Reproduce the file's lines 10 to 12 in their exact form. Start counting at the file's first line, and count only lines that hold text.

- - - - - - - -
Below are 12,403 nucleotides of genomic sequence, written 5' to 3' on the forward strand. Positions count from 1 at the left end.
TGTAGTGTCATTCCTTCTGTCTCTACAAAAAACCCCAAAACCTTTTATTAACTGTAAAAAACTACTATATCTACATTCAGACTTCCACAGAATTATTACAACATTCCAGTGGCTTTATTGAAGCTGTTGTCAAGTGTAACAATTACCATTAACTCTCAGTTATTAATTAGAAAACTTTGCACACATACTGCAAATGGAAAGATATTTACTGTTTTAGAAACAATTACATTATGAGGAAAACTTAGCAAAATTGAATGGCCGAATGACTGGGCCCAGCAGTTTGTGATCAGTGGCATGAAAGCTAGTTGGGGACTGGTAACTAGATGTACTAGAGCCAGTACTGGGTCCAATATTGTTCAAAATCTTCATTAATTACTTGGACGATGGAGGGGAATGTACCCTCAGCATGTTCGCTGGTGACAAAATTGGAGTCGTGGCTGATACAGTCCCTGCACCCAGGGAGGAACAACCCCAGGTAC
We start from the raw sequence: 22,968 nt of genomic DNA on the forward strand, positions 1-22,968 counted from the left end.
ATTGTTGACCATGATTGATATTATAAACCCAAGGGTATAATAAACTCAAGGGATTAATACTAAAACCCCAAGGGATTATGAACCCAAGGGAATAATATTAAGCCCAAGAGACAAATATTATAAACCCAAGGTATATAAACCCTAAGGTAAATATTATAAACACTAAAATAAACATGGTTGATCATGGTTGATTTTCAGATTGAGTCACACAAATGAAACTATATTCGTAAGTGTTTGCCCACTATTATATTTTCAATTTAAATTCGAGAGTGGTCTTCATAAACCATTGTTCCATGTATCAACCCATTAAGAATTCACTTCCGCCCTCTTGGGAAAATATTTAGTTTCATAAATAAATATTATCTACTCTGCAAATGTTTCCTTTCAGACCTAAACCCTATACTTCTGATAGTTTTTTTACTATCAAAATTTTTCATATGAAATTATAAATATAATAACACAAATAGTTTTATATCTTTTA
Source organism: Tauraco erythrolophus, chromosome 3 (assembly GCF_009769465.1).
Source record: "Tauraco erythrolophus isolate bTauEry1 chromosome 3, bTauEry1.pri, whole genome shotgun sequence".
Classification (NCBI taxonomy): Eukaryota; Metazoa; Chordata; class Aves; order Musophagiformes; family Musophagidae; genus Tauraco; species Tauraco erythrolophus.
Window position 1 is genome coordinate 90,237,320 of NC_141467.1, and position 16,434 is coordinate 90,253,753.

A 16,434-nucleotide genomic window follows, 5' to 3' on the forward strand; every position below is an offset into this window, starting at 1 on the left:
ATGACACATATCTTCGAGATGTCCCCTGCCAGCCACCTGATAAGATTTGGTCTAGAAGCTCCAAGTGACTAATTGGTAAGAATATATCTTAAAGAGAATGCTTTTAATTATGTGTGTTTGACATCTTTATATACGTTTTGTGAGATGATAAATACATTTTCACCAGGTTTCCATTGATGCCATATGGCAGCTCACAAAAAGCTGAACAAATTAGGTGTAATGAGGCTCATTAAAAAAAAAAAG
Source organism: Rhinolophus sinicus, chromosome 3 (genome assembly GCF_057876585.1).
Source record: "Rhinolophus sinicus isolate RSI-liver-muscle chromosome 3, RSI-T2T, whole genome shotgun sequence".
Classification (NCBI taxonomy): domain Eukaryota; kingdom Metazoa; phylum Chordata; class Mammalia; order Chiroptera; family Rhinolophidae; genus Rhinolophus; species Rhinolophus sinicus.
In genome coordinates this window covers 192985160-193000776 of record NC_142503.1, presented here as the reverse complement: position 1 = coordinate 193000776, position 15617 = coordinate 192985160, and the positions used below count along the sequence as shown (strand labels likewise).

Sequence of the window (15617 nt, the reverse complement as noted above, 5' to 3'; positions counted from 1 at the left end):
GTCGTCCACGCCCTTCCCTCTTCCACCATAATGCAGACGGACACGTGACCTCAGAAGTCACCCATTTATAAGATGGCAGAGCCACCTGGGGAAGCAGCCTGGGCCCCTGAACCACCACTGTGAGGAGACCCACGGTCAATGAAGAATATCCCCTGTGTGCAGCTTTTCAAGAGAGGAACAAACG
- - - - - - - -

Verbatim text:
ATGACACATATCTTCGAGATGTCCCCTGCCAGCCACCTGATAAGATTTGGTCTAGAAGCTCCAAGTGACTAATTGGTAAGAATATATCTTAAAGAGAATGCTTTTAATTATGTGTGTTTGACATCTTTATATACGTTTTGTGAGATGATAAATACATTTTCACCAGGTTTCCATTGATGCCATATGGCAGCTCACAAAAAGCTGAACAAATTAGGTGTAATGAGGCTCATTAAAAAAAAAAAG
Source organism: Rhinolophus sinicus, chromosome 3 (genome assembly GCF_057876585.1).
Source record: "Rhinolophus sinicus isolate RSI-liver-muscle chromosome 3, RSI-T2T, whole genome shotgun sequence".